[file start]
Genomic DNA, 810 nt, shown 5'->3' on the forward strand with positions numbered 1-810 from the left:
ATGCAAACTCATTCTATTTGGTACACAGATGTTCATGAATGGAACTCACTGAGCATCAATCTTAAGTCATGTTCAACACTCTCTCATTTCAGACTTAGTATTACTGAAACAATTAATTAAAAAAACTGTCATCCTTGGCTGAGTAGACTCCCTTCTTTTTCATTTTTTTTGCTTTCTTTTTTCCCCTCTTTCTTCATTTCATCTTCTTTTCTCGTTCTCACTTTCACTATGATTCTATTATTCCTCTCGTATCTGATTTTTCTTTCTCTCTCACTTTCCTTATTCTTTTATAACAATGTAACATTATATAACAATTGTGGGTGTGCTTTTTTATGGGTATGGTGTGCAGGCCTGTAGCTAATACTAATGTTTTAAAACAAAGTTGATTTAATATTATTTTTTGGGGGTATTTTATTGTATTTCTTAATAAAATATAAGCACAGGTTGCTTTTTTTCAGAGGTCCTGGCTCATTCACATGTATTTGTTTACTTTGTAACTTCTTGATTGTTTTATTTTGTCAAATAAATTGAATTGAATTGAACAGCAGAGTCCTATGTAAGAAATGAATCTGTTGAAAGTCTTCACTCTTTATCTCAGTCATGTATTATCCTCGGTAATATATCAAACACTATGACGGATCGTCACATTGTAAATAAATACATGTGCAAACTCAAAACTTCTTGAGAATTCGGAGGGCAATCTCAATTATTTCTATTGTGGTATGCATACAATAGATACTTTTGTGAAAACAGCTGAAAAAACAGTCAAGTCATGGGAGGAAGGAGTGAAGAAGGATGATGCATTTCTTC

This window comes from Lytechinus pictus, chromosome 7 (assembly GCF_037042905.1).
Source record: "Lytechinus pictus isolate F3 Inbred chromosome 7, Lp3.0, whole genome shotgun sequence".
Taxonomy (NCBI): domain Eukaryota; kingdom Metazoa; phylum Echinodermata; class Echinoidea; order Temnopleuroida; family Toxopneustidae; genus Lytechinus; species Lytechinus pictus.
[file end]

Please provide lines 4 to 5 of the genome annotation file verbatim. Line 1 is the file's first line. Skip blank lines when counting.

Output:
Source record: "Lytechinus pictus isolate F3 Inbred chromosome 7, Lp3.0, whole genome shotgun sequence".
Taxonomy (NCBI): domain Eukaryota; kingdom Metazoa; phylum Echinodermata; class Echinoidea; order Temnopleuroida; family Toxopneustidae; genus Lytechinus; species Lytechinus pictus.